Capital Strike Redux?

After the US economy began to recover rather robustly in the mid-1930s, a series of ill-considered government policies, notably a tax on undistributed profits, a big increase in marginal rates on high incomes, the Wagner Act, and a Fed contraction of the money supply led to a substantial contraction in 1937.  The depression within the Depression.

One notable feature of the 1937 episode was the so-called “Capital Strike”, a sharp decline in corporate investment.

The imminency of Obamacare and Frankendodd, and the continued failure to address seriously the country’s fiscal situation, with the associated uncertainty about taxes and spending, may be creating a modern-day version of the capital strike.  The WSJ reports that growth in investment expenditure has slowed to a standstill, and that many large companies are slashing investment plans.  The article places the blame on the “Fiscal Cliff”, but in reality, this is overdetermined, as they say.  There are multiple factors at work, and all in the same bearish direction: the regulatory friction (epitomized by Obamacare, Frankendodd and the EPA) is a major drag on growth, and a major source of investment-killing uncertainty.  Indeed, I would put the least weight on the Fiscal Cliff as it is conventionally portrayed: that conventional portrayal is almost purely comic book Keynesian in nature, focusing on “aggregate demand”.  IMO, the handling of the expiration of various tax reductions and the potential for sequestration is relevant not because of AD-a slippery and largely chimerical concept-but because of what it portends about the future course of government spending, and in particular the appetite to deal with entitlements and transfer payments.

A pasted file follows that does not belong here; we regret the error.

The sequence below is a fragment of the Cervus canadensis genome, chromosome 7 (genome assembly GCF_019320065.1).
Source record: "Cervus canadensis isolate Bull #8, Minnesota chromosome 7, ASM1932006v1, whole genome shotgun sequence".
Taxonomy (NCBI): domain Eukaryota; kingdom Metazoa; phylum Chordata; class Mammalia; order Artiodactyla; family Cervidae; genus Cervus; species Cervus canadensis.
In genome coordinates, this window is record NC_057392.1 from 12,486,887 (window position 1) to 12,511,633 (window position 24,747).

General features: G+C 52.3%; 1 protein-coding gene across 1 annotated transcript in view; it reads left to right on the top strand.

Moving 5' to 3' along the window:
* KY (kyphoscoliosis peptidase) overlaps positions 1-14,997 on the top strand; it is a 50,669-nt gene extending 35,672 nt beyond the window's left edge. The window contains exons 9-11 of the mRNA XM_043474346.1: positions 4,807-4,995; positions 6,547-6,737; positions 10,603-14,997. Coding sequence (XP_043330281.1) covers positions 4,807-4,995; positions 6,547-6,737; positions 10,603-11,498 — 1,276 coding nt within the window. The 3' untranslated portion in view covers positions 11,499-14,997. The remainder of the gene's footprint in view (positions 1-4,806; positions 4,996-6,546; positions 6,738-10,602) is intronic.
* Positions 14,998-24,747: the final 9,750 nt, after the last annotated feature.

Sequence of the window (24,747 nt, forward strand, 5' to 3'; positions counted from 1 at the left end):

If what the WSJ reports is indeed a harbinger of a modern day capital strike, that would be consistent with my broad forecast in my post-election post.  A protracted period of stagnation/slow growth.  Which will only exacerbate the fiscal situation and increase the risk of a rollover/funding crisis.

As if we really should need another Ghost of Christmas Future to warn us, take a look at Japan right now.  Just saying.

About Craig Pirrong 228 Articles

Affiliation: University of Houston

Dr Pirrong is Professor of Finance, and Energy Markets Director for the Global Energy Management Institute at the Bauer College of Business of the University of Houston. He was previously Watson Family Professor of Commodity and Financial Risk Management at Oklahoma State University, and a faculty member at the University of Michigan, the University of Chicago, and Washington University.

Professor Pirrong's research focuses on the organization of financial exchanges, derivatives clearing, competition between exchanges, commodity markets, derivatives market manipulation, the relation between market fundamentals and commodity price dynamics, and the implications of this relation for the pricing of commodity derivatives. He has published 30 articles in professional publications, is the author of three books, and has consulted widely, primarily on commodity and market manipulation-related issues.

He holds a Ph.D. in business economics from the University of Chicago.

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